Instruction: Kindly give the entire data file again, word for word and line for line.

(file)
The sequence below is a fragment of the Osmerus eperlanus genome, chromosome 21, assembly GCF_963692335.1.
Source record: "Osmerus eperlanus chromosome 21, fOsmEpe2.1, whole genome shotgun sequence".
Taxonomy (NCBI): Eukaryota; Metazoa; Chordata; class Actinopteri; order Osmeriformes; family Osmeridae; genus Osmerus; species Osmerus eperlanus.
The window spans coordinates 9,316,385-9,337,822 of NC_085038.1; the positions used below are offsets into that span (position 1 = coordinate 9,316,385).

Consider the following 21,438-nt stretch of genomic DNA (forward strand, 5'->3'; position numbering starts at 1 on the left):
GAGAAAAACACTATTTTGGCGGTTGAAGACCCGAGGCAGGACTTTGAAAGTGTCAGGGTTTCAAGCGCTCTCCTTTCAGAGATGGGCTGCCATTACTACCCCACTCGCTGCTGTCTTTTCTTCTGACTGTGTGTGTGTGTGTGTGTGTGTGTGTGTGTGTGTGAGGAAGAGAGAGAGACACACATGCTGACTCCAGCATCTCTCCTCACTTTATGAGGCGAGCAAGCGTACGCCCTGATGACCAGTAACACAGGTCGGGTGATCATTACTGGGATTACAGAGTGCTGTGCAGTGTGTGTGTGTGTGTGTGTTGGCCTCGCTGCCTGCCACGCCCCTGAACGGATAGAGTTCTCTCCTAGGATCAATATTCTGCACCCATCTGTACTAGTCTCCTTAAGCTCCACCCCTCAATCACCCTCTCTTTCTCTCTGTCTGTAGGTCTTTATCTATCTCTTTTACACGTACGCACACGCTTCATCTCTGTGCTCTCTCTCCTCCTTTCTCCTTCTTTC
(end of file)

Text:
The sequence below is a fragment of the Osmerus eperlanus genome, chromosome 21, assembly GCF_963692335.1.
Source record: "Osmerus eperlanus chromosome 21, fOsmEpe2.1, whole genome shotgun sequence".
Taxonomy (NCBI): Eukaryota; Metazoa; Chordata; class Actinopteri; order Osmeriformes; family Osmeridae; genus Osmerus; species Osmerus eperlanus.
The window spans coordinates 9,316,385-9,337,822 of NC_085038.1; the positions used below are offsets into that span (position 1 = coordinate 9,316,385).

Consider the following 21,438-nt stretch of genomic DNA (forward strand, 5'->3'; position numbering starts at 1 on the left):
GAGAAAAACACTATTTTGGCGGTTGAAGACCCGAGGCAGGACTTTGAAAGTGTCAGGGTTTCAAGCGCTCTCCTTTCAGAGATGGGCTGCCATTACTACCCCACTCGCTGCTGTCTTTTCTTCTGACTGTGTGTGTGTGTGTGTGTGTGTGTGTGTGTGTGTGAGGAAGAGAGAGAGACACACATGCTGACTCCAGCATCTCTCCTCACTTTATGAGGCGAGCAAGCGTACGCCCTGATGACCAGTAACACAGGTCGGGTGATCATTACTGGGATTACAGAGTGCTGTGCAGTGTGTGTGTGTGTGTGTGTTGGCCTCGCTGCCTGCCACGCCCCTGAACGGATAGAGTTCTCTCCTAGGATCAATATTCTGCACCCATCTGTACTAGTCTCCTTAAGCTCCACCCCTCAATCACCCTCTCTTTCTCTCTGTCTGTAGGTCTTTATCTATCTCTTTTACACGTACGCACACGCTTCATCTCTGTGCTCTCTCTCCTCCTTTCTCCTTCTTTC